How to Make the Perfect Electronic Song in 7 Steps


I’ve been making electronic music for 6 years, I’ve made a lot of mistakes along the way but I think I’ve finally figured out how to make the perfect electronic song.

1. Make sure you have a computer

2. Download Ableton Live

3. Make sure your computer has an internet connection

4. Go to www.abletonsamplesite.com

5. Select a random pack of samples

6. Load each sample into one track in Ableton

7. Press play and enjoy!

As an electronic music producer, I often get asked how I make my music; in particular, people want to know what equipment and software is used. I am also frequently asked if there is a “secret formula” to making a great electronic song.

In today’s article, I will provide 7 steps to creating the perfect electronic song. These are steps that I have learned over the years, and will help you avoid making some of the same mistakes that I did. We will start from square one, and build up from there.

1. The first step in creating your new song is to choose your DAW (Digital Audio Workstation). There are several to choose from, but some of the most popular are Ableton Live, Logic Pro X and FL Studio. Each has their own strengths and weaknesses, so it comes down to personal preference.

Step 1: Pick a genre

Electronic music is a very broad genre. To make it easier for you, pick a subgenre that you think suits your style. This will help you set the tone of your song. Do you like fast techno? Maybe you should go with drum and bass. Do you prefer something more mellow? Maybe try house or chillout.

Step 2: Find your sample

In order to make a song, you’ll need a sample to work with. You can either use an acapella, which means just the vocals themselves or a song without the vocals (an instrumental). It’s good practice to use samples that are royalty-free, meaning that you don’t have to pay royalties to use them in your songs. There are many websites out there that offer free samples and acapellas. Some of my favorites are “1beat”, “Looperman”, and “FreeSound”.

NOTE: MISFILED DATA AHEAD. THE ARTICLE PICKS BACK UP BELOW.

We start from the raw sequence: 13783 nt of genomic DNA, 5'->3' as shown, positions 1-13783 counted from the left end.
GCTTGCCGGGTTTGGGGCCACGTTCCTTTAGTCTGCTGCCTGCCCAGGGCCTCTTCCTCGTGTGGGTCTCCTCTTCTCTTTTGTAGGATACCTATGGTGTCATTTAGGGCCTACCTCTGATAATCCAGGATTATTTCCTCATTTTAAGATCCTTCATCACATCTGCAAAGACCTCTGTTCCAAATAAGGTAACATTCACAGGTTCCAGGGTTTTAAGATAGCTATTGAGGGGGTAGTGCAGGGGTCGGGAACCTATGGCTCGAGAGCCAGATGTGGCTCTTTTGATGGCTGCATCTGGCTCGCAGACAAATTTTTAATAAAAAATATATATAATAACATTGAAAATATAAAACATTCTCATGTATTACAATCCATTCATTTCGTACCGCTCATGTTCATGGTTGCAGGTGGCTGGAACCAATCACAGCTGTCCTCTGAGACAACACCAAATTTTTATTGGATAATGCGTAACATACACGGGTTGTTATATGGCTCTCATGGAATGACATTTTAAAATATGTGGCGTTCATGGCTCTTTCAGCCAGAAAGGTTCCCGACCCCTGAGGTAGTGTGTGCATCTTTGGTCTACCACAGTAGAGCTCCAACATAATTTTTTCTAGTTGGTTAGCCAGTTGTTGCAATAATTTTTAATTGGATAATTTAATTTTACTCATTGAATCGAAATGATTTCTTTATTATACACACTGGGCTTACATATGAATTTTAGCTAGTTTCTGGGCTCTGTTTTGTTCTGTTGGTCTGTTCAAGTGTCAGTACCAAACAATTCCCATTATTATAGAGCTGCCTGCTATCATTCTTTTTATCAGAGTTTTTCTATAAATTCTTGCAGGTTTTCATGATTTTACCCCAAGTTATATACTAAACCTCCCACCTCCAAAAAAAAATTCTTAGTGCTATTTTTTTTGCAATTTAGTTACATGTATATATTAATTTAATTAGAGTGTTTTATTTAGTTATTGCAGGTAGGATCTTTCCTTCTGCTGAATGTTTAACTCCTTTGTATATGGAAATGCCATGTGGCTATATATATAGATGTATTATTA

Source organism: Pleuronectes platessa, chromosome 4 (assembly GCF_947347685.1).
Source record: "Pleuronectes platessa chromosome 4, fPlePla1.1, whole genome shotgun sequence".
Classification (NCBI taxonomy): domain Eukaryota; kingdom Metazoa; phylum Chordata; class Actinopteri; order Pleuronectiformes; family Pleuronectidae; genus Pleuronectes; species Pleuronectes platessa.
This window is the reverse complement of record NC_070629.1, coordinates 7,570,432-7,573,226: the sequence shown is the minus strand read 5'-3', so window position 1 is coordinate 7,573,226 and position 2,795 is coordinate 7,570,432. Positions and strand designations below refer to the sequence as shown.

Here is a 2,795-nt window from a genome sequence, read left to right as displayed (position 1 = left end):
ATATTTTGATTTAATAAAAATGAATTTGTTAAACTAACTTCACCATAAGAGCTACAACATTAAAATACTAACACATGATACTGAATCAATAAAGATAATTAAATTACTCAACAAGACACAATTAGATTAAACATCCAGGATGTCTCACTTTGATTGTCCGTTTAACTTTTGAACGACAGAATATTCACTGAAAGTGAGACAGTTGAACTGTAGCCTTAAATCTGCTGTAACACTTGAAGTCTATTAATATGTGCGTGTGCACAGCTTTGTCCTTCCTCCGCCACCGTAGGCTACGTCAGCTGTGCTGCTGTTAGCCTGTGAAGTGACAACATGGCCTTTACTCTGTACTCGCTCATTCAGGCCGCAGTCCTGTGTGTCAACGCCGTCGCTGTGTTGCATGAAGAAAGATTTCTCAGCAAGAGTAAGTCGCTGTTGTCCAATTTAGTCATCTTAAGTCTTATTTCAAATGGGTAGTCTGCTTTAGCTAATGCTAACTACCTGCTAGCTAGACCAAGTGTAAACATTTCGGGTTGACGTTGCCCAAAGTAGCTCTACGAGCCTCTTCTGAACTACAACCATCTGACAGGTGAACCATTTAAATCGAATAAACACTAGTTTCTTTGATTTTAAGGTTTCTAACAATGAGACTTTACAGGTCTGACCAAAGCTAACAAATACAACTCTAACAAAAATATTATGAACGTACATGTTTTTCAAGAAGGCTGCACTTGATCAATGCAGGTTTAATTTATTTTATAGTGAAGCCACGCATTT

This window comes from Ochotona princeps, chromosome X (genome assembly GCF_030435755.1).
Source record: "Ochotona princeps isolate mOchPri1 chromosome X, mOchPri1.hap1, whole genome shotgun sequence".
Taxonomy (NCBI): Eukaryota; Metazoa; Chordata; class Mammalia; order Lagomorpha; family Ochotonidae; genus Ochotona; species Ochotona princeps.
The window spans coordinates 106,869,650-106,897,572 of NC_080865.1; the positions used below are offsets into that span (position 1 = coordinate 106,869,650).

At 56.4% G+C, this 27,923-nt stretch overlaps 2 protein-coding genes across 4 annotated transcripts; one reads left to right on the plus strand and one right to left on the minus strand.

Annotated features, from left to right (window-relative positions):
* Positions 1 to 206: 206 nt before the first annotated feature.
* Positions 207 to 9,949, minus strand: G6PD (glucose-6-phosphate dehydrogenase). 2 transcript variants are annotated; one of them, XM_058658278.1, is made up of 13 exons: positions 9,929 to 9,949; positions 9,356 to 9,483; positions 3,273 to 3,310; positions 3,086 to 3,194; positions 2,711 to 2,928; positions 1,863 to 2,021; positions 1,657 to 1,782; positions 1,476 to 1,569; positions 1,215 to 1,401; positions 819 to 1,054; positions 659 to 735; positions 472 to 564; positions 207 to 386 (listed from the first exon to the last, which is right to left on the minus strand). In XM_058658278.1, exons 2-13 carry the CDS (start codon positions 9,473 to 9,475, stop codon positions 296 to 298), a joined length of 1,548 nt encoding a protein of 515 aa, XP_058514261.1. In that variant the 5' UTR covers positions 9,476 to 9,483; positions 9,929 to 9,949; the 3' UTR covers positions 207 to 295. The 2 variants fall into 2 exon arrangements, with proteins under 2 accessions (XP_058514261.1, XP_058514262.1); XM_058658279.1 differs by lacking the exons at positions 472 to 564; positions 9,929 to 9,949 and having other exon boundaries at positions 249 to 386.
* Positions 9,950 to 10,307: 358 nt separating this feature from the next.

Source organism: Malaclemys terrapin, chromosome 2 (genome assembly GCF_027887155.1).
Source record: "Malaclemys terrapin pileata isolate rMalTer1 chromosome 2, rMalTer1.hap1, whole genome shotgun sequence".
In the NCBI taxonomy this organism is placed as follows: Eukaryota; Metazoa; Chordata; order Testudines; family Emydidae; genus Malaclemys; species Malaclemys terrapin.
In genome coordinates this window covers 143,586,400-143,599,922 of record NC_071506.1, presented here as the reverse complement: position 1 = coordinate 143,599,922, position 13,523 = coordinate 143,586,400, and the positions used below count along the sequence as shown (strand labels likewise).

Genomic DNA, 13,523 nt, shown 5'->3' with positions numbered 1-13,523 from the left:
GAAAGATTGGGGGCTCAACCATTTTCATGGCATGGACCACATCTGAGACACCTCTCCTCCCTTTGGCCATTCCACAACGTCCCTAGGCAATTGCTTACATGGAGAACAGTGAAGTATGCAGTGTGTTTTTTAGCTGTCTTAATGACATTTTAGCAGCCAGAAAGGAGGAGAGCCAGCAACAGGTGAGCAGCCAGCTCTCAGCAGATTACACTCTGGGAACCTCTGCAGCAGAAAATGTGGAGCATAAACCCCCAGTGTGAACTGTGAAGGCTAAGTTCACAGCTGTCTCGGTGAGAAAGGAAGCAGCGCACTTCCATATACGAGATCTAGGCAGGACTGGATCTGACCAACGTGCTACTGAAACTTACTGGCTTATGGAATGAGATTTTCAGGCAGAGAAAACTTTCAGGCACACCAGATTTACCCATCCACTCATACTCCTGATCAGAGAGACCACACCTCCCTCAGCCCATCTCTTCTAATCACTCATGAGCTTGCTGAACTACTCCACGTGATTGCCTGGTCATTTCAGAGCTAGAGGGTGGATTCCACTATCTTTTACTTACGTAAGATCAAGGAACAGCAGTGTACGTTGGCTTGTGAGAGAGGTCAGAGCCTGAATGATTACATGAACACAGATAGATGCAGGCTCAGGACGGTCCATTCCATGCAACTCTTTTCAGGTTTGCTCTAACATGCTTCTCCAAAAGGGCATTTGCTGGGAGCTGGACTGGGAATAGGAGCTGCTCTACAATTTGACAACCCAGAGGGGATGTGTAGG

Step 3: Cut up your sample

If you have an acapella, cut it up at the phrases with an audio editor such as Audacity or Ableton Live. If you have an instrumental, record yourself singing over it about 5 times. Then cut up these takes individually and map them all out into sampler/piano roll

People fall into two categories: those who like electronic music, and those who think it’s a passing fad. I’m in the first category, and if you’re reading this you probably are too. After spending the last twenty years making electronic music, I can tell you that production is an art form. But, just because it’s art doesn’t mean it can’t be taught.

A good producer knows how to manipulate the listener with rhythm, melody, and harmony. Many producers have a sound that is easily recognizable, and once they’ve found their sound they can milk it for years. Others are always trying to innovate and come up with new sounds.

If you’re a beginner or have been producing for years, there is always more to learn. This tutorial will delve into the basics of how to make an electronic song from start to finish.

Some people have no idea how to make electronic music. They think it’s just pressing a button and an amazing song comes out. But it’s not that easy, there are many different steps to making great electronic music.

The first step in making an electronic song is creating the beat. You can do this with a drum machine or by hand. You can use as many or as few notes as you want but you want to keep it simple and fun and easy to follow. The best songs have very simple beats that are catchy. You can use a drum machine because after all it is electronic music so most of the time you will be using a drum machine to make your beat.

If you want your beat to sound better you can add some filters and effects like reverb and delay. You can add these by using a plugin or VST instrument like Massive which has tons of presets for effecting and processing your track/beat.

1. Find the Perfect Sample

2. Chop it Up

3. Add a Drum Beat Over the Sample

4. Play with Different Effects on the Sample

5. Make a Bass Line to Accompany the Sample

6. Arrange and Experiment with Your Song

7. Prepare Your Song for Export

1. Make a melody that can be looped for at least 8 bars. You will probably want to make it 16 bars.

2. Add drums and a bassline if you haven’t already.

3. Add an extra melodic part, either a counter-melody or a harmony. It should be something simple, like just one note, because this is going to be repeated many times over the course of the track.

4. Repeat step 3 4 more times, changing the notes each time so that they are different but harmonically similar to the previous melody.

5. Add a bridge after 32 bars of music (or 16 bars if you haven’t doubled your melody). The bridge is where you do something different enough that it sounds like a new section of the song, but not so different that it sounds like another song entirely (you can write a whole other song later).

6. Bring back your introduction melody (the one from step 1) for another 16 or 32 bars. You can add drums again if you want, or keep them out if you want to make it sound like a completely different section from what you had in step 1.

7. Now is your last chance to do something totally different and


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